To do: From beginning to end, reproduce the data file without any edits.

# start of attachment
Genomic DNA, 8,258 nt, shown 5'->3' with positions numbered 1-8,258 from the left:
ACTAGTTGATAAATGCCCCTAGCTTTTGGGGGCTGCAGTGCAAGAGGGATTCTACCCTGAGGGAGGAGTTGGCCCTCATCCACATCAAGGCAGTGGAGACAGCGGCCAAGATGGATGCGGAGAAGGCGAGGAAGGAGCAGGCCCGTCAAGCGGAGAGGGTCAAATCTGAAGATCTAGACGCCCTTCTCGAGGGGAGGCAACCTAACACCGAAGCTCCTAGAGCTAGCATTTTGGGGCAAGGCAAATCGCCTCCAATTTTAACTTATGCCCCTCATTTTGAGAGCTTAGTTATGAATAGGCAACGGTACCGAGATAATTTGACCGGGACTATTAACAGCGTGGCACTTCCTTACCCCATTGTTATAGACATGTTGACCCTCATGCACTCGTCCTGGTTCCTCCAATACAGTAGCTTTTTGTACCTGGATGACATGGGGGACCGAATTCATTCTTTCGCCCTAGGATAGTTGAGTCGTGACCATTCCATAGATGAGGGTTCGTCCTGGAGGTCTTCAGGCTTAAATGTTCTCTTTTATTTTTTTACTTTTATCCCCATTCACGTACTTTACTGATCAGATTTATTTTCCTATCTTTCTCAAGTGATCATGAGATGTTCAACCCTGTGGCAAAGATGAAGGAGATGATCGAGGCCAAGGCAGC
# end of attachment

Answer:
Genomic DNA, 8,258 nt, shown 5'->3' with positions numbered 1-8,258 from the left:
ACTAGTTGATAAATGCCCCTAGCTTTTGGGGGCTGCAGTGCAAGAGGGATTCTACCCTGAGGGAGGAGTTGGCCCTCATCCACATCAAGGCAGTGGAGACAGCGGCCAAGATGGATGCGGAGAAGGCGAGGAAGGAGCAGGCCCGTCAAGCGGAGAGGGTCAAATCTGAAGATCTAGACGCCCTTCTCGAGGGGAGGCAACCTAACACCGAAGCTCCTAGAGCTAGCATTTTGGGGCAAGGCAAATCGCCTCCAATTTTAACTTATGCCCCTCATTTTGAGAGCTTAGTTATGAATAGGCAACGGTACCGAGATAATTTGACCGGGACTATTAACAGCGTGGCACTTCCTTACCCCATTGTTATAGACATGTTGACCCTCATGCACTCGTCCTGGTTCCTCCAATACAGTAGCTTTTTGTACCTGGATGACATGGGGGACCGAATTCATTCTTTCGCCCTAGGATAGTTGAGTCGTGACCATTCCATAGATGAGGGTTCGTCCTGGAGGTCTTCAGGCTTAAATGTTCTCTTTTATTTTTTTACTTTTATCCCCATTCACGTACTTTACTGATCAGATTTATTTTCCTATCTTTCTCAAGTGATCATGAGATGTTCAACCCTGTGGCAAAGATGAAGGAGATGATCGAGGCCAAGGCAGC